In Bengal we had advanced so far as to afford distinct proof of our capacity in almost all these respects and the evolution of a strong, united and well-organised Bengal had become a near and certain prospect. The internal troubles which came to a head at Surat and the repressive policy initiated immediately afterwards, culminating in the destruction of our organisations and the effective intimidation of Swadeshi workers and sympathisers by official underlings, have both been serious checks to our progress and seem for the moment to have postponed the realisation of our hopes to a distant future. The check is temporary. Courage and sane statesmanship in our leaders is all that is wanted to restore the courage and the confidence of the people and evolve new methods of organisation which will not come into conflict even with the repressive laws.
We sum up this refusal of co-operation in the convenient word “Boycott”, refusal of co-operation in the industrial exploitation of our country, in education, in government, in judicial administration, in the details of official intercourse. Necessarily, we have not made that refusal of co-operation complete and uncompromising, but we hold it as a method to be enlarged and pushed farther according as the necessity for moral pressure becomes greater and more urgent. This is one aspect of the policy. Another is the necessity of boycott to help our own nascent energies in the field of self-help. Boycott of foreign goods is a necessary condition for the encouragement of Swadeshi industries, boycott of Government schools is a necessary condition for the growth of national education, boycott of British courts is a necessary condition for the spread of arbitration. The only question is the extent and conditions of the boycott and that must be determined by the circumstances of the particular problem in each case. The general spirit of passive resistance has first to be raised, afterwards it can be organised, regulated and, where necessary, limited.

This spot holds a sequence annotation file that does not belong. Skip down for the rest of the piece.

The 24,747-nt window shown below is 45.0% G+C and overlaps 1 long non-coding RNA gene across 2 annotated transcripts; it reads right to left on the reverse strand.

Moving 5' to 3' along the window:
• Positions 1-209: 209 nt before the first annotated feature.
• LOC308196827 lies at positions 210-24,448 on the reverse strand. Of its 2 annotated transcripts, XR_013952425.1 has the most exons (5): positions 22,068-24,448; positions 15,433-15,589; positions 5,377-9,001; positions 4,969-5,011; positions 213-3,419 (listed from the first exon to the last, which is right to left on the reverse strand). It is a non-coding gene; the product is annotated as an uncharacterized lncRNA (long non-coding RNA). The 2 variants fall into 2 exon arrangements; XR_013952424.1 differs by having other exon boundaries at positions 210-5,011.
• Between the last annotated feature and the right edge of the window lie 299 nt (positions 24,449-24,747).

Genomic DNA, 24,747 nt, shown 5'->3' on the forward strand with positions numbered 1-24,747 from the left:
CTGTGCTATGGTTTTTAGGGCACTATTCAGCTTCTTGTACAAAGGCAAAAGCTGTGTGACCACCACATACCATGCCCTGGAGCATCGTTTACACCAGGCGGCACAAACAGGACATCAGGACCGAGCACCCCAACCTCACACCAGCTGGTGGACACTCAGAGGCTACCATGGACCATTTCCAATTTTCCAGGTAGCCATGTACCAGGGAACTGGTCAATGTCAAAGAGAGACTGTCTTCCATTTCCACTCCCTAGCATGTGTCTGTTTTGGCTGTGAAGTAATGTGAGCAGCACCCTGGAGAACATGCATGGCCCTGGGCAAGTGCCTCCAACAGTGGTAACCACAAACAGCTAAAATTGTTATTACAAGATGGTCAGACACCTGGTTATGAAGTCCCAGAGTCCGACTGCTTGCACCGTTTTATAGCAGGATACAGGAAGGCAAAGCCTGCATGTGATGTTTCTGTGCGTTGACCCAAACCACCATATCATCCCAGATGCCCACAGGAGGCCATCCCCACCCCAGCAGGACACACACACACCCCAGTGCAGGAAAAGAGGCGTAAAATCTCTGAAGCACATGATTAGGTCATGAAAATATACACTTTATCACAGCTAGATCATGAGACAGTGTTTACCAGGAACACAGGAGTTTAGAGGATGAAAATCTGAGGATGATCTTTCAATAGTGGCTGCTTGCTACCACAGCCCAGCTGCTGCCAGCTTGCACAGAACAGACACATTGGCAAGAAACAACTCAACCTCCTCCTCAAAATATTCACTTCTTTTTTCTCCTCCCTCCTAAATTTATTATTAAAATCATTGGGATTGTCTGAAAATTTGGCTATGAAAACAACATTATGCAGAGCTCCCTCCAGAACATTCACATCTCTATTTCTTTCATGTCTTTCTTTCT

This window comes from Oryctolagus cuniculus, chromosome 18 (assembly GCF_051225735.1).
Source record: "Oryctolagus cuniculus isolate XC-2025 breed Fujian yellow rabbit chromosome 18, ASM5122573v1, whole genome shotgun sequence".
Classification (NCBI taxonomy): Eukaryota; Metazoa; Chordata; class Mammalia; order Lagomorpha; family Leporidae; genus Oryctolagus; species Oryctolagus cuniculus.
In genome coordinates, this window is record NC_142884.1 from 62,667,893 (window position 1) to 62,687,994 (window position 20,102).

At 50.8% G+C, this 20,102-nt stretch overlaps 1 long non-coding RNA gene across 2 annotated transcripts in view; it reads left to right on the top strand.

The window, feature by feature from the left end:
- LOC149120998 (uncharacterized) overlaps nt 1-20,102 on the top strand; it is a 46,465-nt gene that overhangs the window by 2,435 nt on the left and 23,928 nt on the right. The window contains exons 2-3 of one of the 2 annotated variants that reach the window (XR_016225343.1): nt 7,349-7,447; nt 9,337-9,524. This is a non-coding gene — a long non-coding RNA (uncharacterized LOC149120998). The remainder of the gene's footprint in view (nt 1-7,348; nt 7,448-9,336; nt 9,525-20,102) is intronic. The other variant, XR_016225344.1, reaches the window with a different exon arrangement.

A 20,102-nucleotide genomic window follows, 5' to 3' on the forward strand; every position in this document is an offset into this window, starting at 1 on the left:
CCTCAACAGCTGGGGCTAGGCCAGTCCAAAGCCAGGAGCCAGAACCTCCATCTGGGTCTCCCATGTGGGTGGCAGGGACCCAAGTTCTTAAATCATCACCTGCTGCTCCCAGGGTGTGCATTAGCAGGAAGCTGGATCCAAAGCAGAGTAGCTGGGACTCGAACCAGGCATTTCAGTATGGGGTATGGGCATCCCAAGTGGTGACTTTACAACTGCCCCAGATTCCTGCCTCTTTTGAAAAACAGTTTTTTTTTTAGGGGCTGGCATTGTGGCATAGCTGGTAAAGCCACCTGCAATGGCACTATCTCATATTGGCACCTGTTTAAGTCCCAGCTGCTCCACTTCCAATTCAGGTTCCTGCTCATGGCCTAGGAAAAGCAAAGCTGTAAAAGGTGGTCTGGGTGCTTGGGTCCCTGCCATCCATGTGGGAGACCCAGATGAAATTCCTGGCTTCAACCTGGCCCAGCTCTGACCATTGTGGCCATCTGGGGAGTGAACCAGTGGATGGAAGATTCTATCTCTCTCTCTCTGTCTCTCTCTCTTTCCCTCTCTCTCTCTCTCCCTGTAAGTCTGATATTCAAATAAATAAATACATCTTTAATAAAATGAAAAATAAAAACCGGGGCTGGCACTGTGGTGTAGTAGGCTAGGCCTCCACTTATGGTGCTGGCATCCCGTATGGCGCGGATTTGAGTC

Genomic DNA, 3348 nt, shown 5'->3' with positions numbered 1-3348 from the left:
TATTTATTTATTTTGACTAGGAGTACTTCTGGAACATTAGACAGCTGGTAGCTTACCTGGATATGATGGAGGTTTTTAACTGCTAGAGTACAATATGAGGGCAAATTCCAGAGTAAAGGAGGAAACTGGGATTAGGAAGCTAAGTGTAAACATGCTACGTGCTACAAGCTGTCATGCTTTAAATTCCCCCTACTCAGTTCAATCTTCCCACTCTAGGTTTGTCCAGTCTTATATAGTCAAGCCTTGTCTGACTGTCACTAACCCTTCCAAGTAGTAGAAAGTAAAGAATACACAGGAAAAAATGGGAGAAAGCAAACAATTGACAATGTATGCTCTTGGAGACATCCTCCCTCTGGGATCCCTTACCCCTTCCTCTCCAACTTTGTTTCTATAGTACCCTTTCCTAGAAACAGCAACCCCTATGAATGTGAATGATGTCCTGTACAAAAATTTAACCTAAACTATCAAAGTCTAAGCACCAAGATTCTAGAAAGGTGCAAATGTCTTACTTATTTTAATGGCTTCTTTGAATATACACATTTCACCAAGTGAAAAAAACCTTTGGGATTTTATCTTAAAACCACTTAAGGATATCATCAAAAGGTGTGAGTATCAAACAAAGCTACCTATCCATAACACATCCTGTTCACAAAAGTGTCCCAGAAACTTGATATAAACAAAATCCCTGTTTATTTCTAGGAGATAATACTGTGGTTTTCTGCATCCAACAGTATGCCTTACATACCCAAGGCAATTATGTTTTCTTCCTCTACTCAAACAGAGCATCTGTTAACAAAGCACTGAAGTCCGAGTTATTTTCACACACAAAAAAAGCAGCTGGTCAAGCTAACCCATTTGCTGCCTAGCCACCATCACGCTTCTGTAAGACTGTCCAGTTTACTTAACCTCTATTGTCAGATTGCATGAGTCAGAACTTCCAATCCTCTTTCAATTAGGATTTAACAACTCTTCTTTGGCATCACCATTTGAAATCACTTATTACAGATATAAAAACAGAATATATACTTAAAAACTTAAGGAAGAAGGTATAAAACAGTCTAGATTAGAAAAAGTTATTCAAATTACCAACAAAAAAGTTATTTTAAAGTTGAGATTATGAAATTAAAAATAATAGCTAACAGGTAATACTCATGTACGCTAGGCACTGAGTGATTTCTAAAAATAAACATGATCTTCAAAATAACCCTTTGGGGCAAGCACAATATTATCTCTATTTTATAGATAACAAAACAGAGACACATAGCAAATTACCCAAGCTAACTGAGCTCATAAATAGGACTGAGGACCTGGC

As happens inevitably in such popular contests, personal questions and differences of minor importance intervened to perplex and embitter the strife, but the real questions in debate were those which involved the whole future development of the spirit and form of self-government in this country. Were that constitutional in procedure or governed by arbitrary and individual choice and discretion? Was the movement to be progressive and national or conservative and parochial in its aims, policy and spirit? These were the real issues.
The Nationalist Moderate party, governed by an exaggerated respect for old and esteemed leaders, helped, without clearly understanding what they did, those who stood for oligarchy, arbitrary procedure and an almost reactionary conservatism. Personal idiosyncracies, preferences, aversions settled like a thick cloud over the contest, the combatants on both sides flung themselves on every point of difference material or immaterial as a pretext or a weapon, the tactics of party warfare were freely used and, finally, the deliberate obstinacy of a few Moderate leaders in avoiding discussion of the points of difference and the unruly ardour of the younger men on both sides led to the violent scenes at Surat and the break-up of the Congress. If the question is ever to be settled to the advantage of national progress, the personal and minor differences must be banished from the field and the real issues plainly and dispassionately considered.
The difference as to passive resistance hinges at present on the boycott resolution which the Nationalist party, - cannot consent to sacrifice. But here also they are willing to submit the question to the arbitration of freely-elected Congress, though they refuse to recognise a close and limited Subjects Committee as the final authority. It will be seen therefore that the real question throughout is constitutional. The body which at present calls itself the Congress, has adopted a constitution which is close, exclusive, undemocratic and so framed as to limit the free election of delegates by the people. It limits itself by proposing a number of articles of faith in a particular form of words to every intending delegate before he can take his seat; it aims at the election of delegates only by select bodies and associations instead of the direct election of the people; it excuses many from the chances of election and gives them an undue weight in the disposal of the affairs of the assembly.